CrowdsourcingThe idea of crowdsourcing is not part of the dictionary of the Royal Spanish Academy (RAE). The concept comes from the English language and is developed from two terms: crowd (which can be translated as “crowd”) Y outsourcing (referring to “Outsourcing of resources”).

Crowdsourcing, therefore, refers to a massive collaboration lent by individuals who are not part of an entity or institution. It is a open modality of joint work.

The notion is linked to a call directed to a indefinite amount of people, who contribute their ideas for the development of a certain project. The one who makes the call, in this way, outsources a task.

Other ways crowdsourcing is known are open outsourcing of tasks Y distributed open collaboration. One of its most important characteristics is that the work of the community or the group of individuals who are openly summoned to participate in a project replaces what people or contracted companies would traditionally do.

The term was coined in 2006 by the writer Jeff Howe, who works for the magazine Wired covering topics such as the entertainment industry. Precisely, he used the word crowdsourcing for the first time in an article entitled «The rise of crowdsourcing«, In said publication.

Howe pointed out that through crowdsourcing we access the most suitable individuals for the task, since the call is open and the probability that those who do not feel prepared to give their best will respond are lower than in a traditional hiring. In addition to his performance In solving the problems raised by the campaign leader, collaborators can share their own ideas, a factor that increases the degree of diversity.

Among the tasks most often carried out through outsourcing are the following: collaboration for the capture, systematization, processing and analysis of large amounts of data; the improvement and implementation of various algorithms; the realization of a given design, such as that of the characters and levels of a video game in a crowdfunding campaign.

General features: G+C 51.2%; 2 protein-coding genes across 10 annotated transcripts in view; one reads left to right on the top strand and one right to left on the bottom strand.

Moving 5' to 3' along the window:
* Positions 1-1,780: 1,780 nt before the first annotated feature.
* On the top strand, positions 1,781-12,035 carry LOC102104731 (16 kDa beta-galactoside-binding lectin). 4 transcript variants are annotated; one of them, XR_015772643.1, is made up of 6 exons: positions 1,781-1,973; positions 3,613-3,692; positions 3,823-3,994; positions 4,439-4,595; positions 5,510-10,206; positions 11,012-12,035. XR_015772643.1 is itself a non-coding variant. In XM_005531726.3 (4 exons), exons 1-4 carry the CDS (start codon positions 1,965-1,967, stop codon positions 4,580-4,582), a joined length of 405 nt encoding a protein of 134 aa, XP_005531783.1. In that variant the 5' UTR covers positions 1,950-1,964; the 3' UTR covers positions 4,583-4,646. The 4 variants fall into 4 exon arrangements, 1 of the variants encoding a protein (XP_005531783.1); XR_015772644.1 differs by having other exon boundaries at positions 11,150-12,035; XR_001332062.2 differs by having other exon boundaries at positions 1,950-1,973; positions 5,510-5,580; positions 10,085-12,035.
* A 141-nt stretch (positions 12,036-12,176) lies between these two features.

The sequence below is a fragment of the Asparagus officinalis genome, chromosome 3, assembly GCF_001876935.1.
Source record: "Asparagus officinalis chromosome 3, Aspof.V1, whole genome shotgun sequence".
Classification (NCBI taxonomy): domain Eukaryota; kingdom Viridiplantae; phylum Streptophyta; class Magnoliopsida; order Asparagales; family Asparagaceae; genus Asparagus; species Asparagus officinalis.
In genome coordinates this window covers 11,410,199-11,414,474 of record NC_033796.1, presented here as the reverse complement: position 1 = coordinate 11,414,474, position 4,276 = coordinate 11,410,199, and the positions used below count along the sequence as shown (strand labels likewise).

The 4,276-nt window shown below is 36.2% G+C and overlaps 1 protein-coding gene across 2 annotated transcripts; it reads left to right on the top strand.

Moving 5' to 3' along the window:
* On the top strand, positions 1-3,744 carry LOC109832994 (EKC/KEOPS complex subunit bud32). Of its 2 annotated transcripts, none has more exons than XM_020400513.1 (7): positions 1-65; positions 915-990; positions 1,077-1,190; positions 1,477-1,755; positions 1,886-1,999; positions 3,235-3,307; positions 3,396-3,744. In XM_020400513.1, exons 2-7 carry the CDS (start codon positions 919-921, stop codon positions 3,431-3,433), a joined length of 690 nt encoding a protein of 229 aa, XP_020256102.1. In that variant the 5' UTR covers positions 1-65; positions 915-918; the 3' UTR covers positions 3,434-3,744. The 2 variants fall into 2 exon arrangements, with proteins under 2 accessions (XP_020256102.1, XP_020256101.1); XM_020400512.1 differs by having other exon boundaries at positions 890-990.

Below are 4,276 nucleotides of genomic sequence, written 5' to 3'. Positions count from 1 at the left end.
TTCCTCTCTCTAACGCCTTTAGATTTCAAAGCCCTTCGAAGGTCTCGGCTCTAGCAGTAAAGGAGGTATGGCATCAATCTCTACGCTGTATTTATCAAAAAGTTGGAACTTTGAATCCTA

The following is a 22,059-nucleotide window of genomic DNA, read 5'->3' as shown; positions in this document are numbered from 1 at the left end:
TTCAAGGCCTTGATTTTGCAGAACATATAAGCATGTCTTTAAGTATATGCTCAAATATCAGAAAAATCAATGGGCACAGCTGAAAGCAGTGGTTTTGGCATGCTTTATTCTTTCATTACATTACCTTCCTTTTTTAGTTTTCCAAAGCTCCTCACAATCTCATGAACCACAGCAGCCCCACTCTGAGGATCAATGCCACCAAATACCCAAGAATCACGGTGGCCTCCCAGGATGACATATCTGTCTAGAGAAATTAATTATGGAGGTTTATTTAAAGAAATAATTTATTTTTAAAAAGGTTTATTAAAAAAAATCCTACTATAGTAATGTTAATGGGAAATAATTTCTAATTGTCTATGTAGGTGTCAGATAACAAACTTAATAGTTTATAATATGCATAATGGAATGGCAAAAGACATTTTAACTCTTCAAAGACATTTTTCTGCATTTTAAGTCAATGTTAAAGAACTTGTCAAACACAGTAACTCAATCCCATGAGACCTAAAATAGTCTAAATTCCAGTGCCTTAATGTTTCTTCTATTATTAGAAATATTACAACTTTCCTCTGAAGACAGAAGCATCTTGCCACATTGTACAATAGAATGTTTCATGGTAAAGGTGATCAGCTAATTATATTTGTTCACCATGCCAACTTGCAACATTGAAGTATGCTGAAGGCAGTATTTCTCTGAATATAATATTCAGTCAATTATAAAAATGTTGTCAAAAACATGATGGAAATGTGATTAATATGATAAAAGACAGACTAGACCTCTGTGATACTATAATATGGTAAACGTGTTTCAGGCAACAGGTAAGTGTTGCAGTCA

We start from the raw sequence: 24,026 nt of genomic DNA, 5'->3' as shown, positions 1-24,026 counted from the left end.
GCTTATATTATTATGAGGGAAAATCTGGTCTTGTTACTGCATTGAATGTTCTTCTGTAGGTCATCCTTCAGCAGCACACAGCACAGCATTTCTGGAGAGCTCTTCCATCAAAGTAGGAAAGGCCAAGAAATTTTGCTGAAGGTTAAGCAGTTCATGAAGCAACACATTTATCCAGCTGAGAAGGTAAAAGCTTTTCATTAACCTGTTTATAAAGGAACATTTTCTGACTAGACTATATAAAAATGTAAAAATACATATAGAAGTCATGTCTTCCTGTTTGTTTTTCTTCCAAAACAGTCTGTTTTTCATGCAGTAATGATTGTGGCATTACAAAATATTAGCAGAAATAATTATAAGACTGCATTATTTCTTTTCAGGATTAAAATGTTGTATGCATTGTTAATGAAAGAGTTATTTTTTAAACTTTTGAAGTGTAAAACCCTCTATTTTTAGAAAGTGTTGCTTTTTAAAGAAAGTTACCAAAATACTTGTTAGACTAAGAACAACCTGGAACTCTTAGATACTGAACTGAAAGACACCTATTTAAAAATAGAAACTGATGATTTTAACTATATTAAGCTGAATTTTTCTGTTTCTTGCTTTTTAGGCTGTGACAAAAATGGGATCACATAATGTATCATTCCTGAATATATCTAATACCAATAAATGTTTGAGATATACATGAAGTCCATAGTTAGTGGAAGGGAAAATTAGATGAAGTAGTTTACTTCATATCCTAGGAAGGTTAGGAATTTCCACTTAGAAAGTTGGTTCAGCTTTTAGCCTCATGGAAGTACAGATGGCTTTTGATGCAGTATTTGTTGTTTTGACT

CrowdsourcingThis concept has become very popular in recent years, both among those who take advantage of it to carry out projects and those who write about it and the advantages it offers in different fields, whether research or business. Internet, and more specifically the web 2.0, is essential for most proposals of this type.

Beyond these definitions, the truth is that there is no single way to understand crowdsourcing. At a general level, it can be said that it consists of a job collaborative and voluntary.

Suppose the newspaper of a town plans to publish a report on how much money people spend on food. With this objective, it launches a call for neighbors to collect tickets and invoices for this type of purchases for a week, digitize them and send them via email, detailing how their family group is made up. Once the deadline has expired, a journalist from the newspaper is in charge of compiling the information and creating various statistics that are reflected in the special report. Arguably, the newspaper article in question was carried out thanks to crowdsourcing.

A beer brandOn the other hand, you can invite consumers to come up with a new tagline (slogan). The firm’s marketing experts will select ten phrases, which will be voted on via the Internet. The author of the chosen phrase, as a prize, will receive twenty liters of beer a month free of charge for one year. In this way, the business in question appeals to crowdsourcing.